Aussie Tesla breaks electric car distance world record

A Tesla Roadster run in this year's Global Green Challenge between Darwin and Adelaide has smashed the record for the longest distance travelled by an electric car on a full charge, but it had to be driven at an excruciatingly slow pace.

A Tesla Roadster run in this year's Global Green Challenge between Darwin and Adelaide has smashed the record for the longest distance travelled by an electric car on a full charge, but it had to be driven at an excruciatingly slow pace.

No skullduggery here.
(Credit: Internode)

The left-hand drive Tesla Roadster driven by Simon Hackett, managing director of ISP Internode, and Emilis Prelgauskas managed 501km on a single charge. For the record run, they travelled two-up, driving south from Alice Springs in the Northern Territory before crossing a roadside marker 183km north of Coober Pedy in South Australia.

To achieve this record, Simon and Emilis switched the air-conditioning off, left the windows and canvas roof up, and drove at a very sedate 55km/h for over nine hours, stopping every two hours to switch drivers. Trust us, with the next corner some 30 kays away and each kilometre melting into the next, the legal limit of 130km/h is itself excruciatingly slow, even with the tunes cranked up to 11 and the air-con set to Arctic.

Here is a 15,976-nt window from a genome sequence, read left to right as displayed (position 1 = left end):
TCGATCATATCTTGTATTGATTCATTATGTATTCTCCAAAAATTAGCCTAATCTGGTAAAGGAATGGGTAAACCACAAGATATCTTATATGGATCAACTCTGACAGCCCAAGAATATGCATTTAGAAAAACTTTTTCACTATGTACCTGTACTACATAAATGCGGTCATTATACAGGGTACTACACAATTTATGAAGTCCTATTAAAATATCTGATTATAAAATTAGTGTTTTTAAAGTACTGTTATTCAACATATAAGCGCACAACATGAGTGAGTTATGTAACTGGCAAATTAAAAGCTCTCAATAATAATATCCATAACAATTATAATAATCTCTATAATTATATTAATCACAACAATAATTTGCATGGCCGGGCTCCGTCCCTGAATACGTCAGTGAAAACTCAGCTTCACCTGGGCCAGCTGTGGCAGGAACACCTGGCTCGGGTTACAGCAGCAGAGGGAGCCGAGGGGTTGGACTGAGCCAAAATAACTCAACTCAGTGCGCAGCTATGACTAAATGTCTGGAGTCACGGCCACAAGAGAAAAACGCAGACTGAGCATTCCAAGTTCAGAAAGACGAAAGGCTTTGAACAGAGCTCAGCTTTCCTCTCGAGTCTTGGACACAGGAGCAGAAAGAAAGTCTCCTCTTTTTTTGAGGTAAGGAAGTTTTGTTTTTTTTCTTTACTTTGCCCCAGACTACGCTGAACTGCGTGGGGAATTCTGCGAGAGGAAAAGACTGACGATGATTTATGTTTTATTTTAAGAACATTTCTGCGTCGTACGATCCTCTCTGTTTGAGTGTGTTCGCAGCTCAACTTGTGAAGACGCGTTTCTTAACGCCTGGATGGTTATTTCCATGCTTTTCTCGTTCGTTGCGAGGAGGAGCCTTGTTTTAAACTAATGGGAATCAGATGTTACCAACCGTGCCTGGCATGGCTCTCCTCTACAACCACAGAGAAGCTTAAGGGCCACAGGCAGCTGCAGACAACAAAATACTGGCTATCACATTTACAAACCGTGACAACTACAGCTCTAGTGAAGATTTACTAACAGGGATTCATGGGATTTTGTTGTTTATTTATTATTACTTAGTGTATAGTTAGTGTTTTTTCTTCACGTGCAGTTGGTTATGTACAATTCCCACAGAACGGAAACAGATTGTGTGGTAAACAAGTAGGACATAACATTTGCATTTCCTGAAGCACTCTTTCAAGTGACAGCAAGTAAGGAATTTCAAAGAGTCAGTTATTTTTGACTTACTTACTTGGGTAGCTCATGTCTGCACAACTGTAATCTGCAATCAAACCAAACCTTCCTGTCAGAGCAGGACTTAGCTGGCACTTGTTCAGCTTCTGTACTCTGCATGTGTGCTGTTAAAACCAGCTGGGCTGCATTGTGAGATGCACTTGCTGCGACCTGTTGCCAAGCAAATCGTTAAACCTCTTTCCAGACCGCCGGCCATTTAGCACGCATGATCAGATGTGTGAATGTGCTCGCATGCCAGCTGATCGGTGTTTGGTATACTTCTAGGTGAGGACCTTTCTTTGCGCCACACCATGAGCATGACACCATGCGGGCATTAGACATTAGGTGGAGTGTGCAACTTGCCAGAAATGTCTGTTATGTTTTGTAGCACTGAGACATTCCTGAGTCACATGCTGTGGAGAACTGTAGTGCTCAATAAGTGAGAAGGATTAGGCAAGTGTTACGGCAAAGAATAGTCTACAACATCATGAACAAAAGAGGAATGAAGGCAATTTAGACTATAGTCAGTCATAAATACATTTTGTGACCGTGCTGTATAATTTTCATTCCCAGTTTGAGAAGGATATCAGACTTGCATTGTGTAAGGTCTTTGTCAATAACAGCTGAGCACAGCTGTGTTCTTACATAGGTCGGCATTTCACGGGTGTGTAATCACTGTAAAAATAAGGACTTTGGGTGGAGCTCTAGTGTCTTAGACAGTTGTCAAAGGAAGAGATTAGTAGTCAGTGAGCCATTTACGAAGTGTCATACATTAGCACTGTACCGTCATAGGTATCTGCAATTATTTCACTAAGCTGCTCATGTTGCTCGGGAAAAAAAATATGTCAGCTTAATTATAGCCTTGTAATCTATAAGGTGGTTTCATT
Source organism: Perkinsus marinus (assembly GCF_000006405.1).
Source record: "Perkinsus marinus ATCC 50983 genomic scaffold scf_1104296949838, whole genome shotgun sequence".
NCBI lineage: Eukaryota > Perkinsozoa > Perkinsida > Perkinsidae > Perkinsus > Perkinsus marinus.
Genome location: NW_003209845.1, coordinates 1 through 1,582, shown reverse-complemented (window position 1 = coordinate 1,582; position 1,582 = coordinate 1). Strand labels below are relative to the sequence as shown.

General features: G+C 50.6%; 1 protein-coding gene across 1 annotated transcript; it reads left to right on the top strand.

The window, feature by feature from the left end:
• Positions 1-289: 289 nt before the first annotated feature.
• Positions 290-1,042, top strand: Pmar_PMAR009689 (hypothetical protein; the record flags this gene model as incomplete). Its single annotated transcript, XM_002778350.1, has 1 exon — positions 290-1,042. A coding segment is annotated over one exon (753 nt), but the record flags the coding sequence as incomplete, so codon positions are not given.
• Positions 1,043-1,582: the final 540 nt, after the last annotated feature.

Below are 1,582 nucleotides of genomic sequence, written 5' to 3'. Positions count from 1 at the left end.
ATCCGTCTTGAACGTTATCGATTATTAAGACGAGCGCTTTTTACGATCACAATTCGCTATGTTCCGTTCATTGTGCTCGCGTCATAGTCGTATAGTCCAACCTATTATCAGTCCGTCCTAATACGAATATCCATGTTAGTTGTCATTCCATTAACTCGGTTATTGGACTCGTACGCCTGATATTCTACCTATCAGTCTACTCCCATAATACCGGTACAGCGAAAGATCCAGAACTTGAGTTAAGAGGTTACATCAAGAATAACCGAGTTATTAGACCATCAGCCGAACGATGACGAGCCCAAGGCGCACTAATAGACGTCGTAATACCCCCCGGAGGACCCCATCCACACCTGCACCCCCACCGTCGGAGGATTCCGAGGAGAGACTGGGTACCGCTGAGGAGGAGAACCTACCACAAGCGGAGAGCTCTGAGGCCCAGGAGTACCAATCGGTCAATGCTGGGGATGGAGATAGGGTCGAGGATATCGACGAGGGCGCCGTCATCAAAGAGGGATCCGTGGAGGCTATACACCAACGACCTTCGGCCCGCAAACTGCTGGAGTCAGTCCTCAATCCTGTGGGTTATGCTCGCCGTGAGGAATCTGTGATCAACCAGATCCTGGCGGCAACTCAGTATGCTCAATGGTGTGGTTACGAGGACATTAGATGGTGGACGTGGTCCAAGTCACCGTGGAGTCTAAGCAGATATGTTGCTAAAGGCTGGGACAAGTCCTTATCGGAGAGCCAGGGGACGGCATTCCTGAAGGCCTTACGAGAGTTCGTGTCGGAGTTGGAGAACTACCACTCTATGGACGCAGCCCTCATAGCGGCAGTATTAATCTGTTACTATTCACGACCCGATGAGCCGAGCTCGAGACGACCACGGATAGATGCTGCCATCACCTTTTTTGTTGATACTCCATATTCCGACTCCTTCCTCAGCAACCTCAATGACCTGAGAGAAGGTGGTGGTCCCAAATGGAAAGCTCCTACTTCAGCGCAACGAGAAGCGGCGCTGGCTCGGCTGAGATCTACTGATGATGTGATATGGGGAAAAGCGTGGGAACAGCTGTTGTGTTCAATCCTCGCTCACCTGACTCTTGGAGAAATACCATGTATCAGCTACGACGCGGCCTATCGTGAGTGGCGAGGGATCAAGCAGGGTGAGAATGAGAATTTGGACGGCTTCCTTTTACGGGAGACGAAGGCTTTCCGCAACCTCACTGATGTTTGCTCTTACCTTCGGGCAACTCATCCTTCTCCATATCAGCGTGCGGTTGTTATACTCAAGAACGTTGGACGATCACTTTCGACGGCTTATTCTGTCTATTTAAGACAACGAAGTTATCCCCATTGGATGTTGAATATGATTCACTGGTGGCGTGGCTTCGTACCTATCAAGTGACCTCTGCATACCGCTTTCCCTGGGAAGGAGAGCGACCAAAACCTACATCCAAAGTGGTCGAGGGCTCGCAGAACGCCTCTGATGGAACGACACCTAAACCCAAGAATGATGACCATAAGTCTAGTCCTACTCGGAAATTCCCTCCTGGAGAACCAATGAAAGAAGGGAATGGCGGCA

The previous world record of 390km was held by another Tesla Roadster. That car was driven by a Tesla employee in the Rallye Monte Carlo d'Energies Alternatives in April this year. However, according to reports, that Roadster ran at more normal speeds. During its run, it achieved an average of 90km/h on motorways, 60km/h on trunk roads and 30km/h in mountainous regions, for an overall average 45km/h.

In contrast, the highway between Alice Springs and Coober Pedy is both straight and flat. The Global Green Challenge that's currently being run is an evolution of the World Solar Challenge, which now incorporates non-solar cars, including electric cars, the Ford Fiesta Econetic and the gas guzzling HSV Maloo R8.

Simon Hackett (left) and Emilis Prelgauskas (right) mark the record with a rough and ready sign. (Credit: Internode)
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